Once again, unopposed for the sixth time, Fabian Picardo was elected as the leader of the GSLP at the party annual general meeting last night, 18th May 2022 in the required two-yearly elections. His election as party leader signifies that he will lead the GSLP-Liberal Alliance at the next general election.
The meeting also debated three motions, the most important one about the envisaged Gibexit treaty between the UK and the EU. The other two involving scholarships for students, and public finances.
All in all, the GSLP remains much unchanged and trundle on without revealing much.
The meeting was closed to the press, so all reports are taken from a statement issued to the press by the GSLP. Information is limited, accordingly, which is odd for a party seeking re-election into government.
The meeting showed its support for the Government’s current and ongoing efforts at securing a Gibexit treaty between the UK and the EU over Gibraltar.
It confirmed its agreement to the idea that “no deal is better than a bad deal”, but without any further details beyond confirmation that red lines on sovereignty must not be crossed.
The motion sought that those negotiations should continue “with optimism and good faith” but that those negotiating must be prepared to walk away from any treaty that conceded on any ideals that the GSLP has been defending for over 40 years. Those values were “the defence of the exclusively British sovereignty of Gibraltar and its people.”
BRITISH SOVEREIGNTY UNDEFINED
The central omission was that the term “British sovereignty”, continues to remain undefined, with the anomaly being that the GSLP supports a Gibexit treaty by which Mr. Picardo has confirmed an element of outside control.
He has said, in his statement to Parliament of 17th May 2022, that “Spain is the neighbouring member state and is today responsible for the Schengen checks as individuals seek to enter Schengen via Gibraltar-Spain frontier at La Linea. We, therefore agreed in the New Year’s Eve Agreement, which we debated in this House, that Spain will have the responsibility for the Schengen checks as people enter Schengen via the entry points in Gibraltar.”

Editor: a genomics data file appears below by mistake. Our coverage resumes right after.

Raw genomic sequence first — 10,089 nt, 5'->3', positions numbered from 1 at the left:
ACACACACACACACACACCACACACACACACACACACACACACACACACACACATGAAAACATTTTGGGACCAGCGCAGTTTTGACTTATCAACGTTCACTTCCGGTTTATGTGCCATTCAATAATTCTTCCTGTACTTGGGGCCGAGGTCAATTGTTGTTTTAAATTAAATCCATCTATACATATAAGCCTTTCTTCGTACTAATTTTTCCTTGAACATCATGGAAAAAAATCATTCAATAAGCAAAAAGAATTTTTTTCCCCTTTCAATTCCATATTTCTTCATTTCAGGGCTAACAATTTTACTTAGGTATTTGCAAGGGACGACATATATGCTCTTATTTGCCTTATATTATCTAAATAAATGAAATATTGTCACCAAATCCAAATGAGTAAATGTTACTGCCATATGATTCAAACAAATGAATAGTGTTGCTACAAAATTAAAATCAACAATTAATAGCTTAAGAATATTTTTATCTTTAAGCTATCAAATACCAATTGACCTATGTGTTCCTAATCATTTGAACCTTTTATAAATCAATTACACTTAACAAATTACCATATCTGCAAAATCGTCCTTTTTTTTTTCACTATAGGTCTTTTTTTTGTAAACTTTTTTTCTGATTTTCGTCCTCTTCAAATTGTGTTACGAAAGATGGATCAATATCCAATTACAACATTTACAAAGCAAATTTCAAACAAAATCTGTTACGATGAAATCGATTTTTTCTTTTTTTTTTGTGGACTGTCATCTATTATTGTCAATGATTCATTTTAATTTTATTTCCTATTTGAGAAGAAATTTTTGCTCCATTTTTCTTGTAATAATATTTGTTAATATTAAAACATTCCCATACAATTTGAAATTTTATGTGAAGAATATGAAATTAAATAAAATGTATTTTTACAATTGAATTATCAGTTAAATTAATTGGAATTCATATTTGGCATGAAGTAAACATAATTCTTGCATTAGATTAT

Those entry checks into Schengen will be undertaken by Spain with the “assistance of Frontex” for “at least” the first four years. One imagines that, when they seek entry into the Schengen area, including Gibraltar, they will involve the same question to non-Gibraltar resident UK nationals that are asked of them at the Gibraltar-Spain frontier at La Linea today.
However, we will need to wait and see what any treaty provides.
Mr. Picardo confirmed that if a treaty was agreed in principle, it should be ratified in Gibraltar’s Parliament, before it is formerly ratified by the UK. Whether “ratified by the UK” means before it is signed and entered by the UK remains an open question.
Treaties are usually laid before the UK Parliament, and the UK Government is allowed to ratify a treaty 21 days after it is so laid if there is no objection. That process is so if laws are not needed to implement a treaty. If laws are needed, ratification does not occur until all such law are in place. The process is governed by the Constitutional Reform and Governance Act, 2010 of the UK.
A Gibexit treaty is unlikely to require UK laws (unless, possibly, if Defence personnel and/or installations are captured), but will almost certainly need laws in Gibraltar, especially if non-Gibraltar officers are to exercise immigration duties within Gibraltar.
Accordingly, the involvement of Gibraltar’s Parliament seems likely in that function.
Contrary to events over the past couple of years, the meeting reaffirmed GSLP policy that recurrent public spending must be kept equal to or less than recurrent public revenue. In the last two years there have been huge deficits.
In that context, the expressed intention is for the GSLP executive and the Government to work closely to come up with policies to achieve that objective, whilst ensuring that the least well off are protected.
The conclusion can only be that measures will be taken to both cut public cost and increase public revenue. So, does that mean increases in direct and indirect taxes, and municipal and other government charges are on the way?
The motion on student grants was wrongly a self-congratulatory motion. It incorrectly reminds all that it was the first GSLP Government which had introduced mandatory university grants for all.
What it did was make all who got a place eligible for a scholarship, but subject to a means-test. It was the GSD Government which abolished means-testing.
The motion proclaimed that, irrespective of any financial impact on public money of the pandemic and of Brexit, those scholarships now should continue in place, as it is an investment in the future prosperity of Gibraltar.
GOVERNMENT TRUNDLES ON
All in all, no change, and the GSLP trundles on in Government with the Liberals. No policy changes seem to be on the cards, with no hint of who might stand for election with the GSLP at the next general election.
Well, possibly there are two hints, Gemma Arias Vasquez was re-elected onto the executive and seconded a motion, and Albert Borrell proposed the Gibexit treaty motion. Does that prominence indicate anything? We shall wait and see.